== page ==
courtesy of
Dance Magazine

first published
May 1957

PREPARING THE RECITAL:  The Production Staff

     The Production Staff should have its first meeting at least two months before the recital.  Presumably you have selected its members with careful considerations of their experience and potentials, and discussed their respective jobs with them so they will know what will be required.  Even this first meeting must be conducted as a business meeting rather than a social affair.  Everyone should be seated at a table with pencil and paper.  If you feel refreshments are in order, they should come after, not during the meeting.  Start promptly and set a precedent.  You may have to have staff meetings every week, so it’s best at the first meeting to establish basic procedure for future meetings, when economy if time and energy will be of utmost importance.

The Production Staff should consist of:

The Production Manager

     The Production Manager.  He is your most important staff member because his job is to serve as your assistant, your alter-ego in charge of everything except the strictly artistic decisions that rest in your hands.  He should draw up the rehearsal schedule and the production schedule.  At the meetings he will hear the reports from all the staff members, as well as your report on the choreography, and keep after everyone to meet deadlines.

Publicity and Public Relations

     The Publicity and Public Relations staff member’s first job would be to find out where and how much of printing, mimeographing of programs and cost of ads in the local papers.  After consultation with the Production Staff he may decide to announce the recital several ways simultaneously:  mailing several thousand post-cards (each student should have a handful to mail to friends); giving a cocktail party for the press and local dignitaries (this would pull in the society editors too); and the first ad in the newspaper.  Local radio and TV stations might be interested in interviewing you and/or some of your staff members.  Local columnists will certainly give the recital a line or two.  Among students and their families may be contacts who have store windows that could be used for a display, printers and commercial artists who would contribute their time if the materials were supplied, and sources of materials for the production (be sure they receive program credit).  The Publicity and Public Relation Representative’s job is limited only by his imagination.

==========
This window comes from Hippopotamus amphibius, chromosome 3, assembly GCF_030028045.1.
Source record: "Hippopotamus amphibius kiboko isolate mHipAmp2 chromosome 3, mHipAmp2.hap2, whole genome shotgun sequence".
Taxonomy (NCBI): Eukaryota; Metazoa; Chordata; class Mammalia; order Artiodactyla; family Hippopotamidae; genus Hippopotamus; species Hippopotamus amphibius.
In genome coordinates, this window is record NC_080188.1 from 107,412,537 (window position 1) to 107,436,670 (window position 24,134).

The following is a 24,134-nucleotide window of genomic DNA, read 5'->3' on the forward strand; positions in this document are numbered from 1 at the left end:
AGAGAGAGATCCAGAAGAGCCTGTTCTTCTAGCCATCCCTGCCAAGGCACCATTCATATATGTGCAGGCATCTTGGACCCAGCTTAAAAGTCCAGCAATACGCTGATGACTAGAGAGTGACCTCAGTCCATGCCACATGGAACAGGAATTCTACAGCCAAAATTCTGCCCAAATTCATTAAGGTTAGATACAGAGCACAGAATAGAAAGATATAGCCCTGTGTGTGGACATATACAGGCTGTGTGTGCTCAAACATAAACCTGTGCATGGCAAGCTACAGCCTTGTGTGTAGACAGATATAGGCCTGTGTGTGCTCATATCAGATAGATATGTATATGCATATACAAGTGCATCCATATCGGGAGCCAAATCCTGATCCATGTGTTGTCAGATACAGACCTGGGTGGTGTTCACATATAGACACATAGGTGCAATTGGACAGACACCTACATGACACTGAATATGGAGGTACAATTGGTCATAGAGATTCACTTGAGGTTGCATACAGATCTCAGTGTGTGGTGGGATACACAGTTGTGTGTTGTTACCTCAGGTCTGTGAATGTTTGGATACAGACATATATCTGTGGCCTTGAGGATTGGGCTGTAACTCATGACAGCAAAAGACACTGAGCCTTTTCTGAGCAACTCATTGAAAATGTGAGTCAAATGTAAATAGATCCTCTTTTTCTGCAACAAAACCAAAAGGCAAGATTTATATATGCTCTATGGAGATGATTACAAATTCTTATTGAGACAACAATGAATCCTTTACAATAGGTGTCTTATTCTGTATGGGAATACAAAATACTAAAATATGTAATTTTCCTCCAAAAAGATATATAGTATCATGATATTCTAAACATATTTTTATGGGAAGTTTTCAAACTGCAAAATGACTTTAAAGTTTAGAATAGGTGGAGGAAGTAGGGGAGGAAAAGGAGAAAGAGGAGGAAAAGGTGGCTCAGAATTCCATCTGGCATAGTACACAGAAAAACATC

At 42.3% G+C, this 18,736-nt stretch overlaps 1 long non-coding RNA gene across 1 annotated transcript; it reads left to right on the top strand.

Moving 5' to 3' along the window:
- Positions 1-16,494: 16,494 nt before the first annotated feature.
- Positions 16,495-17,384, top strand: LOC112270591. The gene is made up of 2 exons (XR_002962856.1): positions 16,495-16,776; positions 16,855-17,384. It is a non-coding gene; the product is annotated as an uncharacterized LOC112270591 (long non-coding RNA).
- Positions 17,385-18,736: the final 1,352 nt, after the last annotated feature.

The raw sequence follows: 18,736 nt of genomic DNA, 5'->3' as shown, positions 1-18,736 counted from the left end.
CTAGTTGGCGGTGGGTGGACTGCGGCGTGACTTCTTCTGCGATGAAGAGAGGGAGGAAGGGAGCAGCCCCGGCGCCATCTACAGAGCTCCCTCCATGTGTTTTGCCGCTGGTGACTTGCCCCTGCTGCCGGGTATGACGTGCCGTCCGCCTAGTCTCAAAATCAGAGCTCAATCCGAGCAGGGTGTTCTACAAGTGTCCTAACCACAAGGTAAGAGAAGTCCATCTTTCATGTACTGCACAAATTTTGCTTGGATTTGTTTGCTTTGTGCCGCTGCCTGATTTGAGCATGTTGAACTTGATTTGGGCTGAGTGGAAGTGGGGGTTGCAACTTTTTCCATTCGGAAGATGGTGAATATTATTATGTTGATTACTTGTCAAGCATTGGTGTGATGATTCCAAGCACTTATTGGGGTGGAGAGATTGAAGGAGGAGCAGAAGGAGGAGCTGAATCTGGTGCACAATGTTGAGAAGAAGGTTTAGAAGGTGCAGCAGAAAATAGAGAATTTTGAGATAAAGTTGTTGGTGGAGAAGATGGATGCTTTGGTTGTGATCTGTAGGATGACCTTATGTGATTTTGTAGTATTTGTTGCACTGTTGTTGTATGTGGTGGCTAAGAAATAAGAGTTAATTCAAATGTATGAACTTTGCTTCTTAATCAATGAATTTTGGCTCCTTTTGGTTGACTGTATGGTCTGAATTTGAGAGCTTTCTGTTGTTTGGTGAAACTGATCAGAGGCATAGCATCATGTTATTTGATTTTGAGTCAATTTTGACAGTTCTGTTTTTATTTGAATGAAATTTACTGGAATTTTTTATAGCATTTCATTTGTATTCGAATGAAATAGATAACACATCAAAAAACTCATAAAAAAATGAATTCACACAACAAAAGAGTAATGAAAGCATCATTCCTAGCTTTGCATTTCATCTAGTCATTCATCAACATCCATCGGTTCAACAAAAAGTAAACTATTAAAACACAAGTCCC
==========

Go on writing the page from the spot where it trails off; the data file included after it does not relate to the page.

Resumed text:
Among his duties, which he may delegate to an assistant, is the layout and printing of the programs.  Whether it is to be elaborately printed or inexpensively mimeographed, the program will be something for people to save in their scrapbooks or post on their bulletin boards, if it is designed with taste and flair.  Many elaborate programs pay for themselves if local merchants take ad, but the ads must be inexpensive since they will be given more out of courtesy than out of any conviction that they will serve as valuable publicity.  From the Production Manager he will get the program order, program notes, and the names of the performers.  From all production staff members he will get the names of their assistants as well as the names of merchants and craftsmen who should be thanked for their help.

The Reservations Chairman

     The Reservations Chairman should work very closely with the Publicity and Public Relations staff.  If you plan to sell tickets for the recital you’ll need legal advice on tax problems, but even if admission is free I would still recommend that you have tickets.  Demand increases when tickets are required, and there is the further advantage of knowing how large an audience to expect.  Maybe you’ll have to give an added performance.  Decide whether you want to reserve the seats individually or by sections.  Be sure to send a pair of complimentary tickets to critics and to anyone who has contributed services or materials to the production.  You may also want to give each performer and all members of the Production Staff and their assistants a complimentary pair.  Whether you are selling or giving tickets, al announcements should tell where tickets may be procured.  Request that a stamped, self-addressed envelope be enclosed with each order lest you find your budget swelling unexpectedly.  The Reservation Chairman should have the ticket situation in hand.

The House Manager

     If your theatre does not include a staff in the rental price, a House Manager must be added to your staff.  His job is to recruit the ushers, borrow flashlights for them, decide how they shall dress, train them on seat locations and methods of seating the audience, be sure proper temperature is maintained in the auditorium, see that the audience is called back at the end of intermission, be sure the lobby doors are closed at the beginning of the program and distracting lights turned out, and that the doors are opened for intermission and at the end of the program.  He should pre-arrange a signal with the Stage Manager so that he will know when the dancers are ready and the audience should be called in.

Costume, Lighting, & Scenery Designers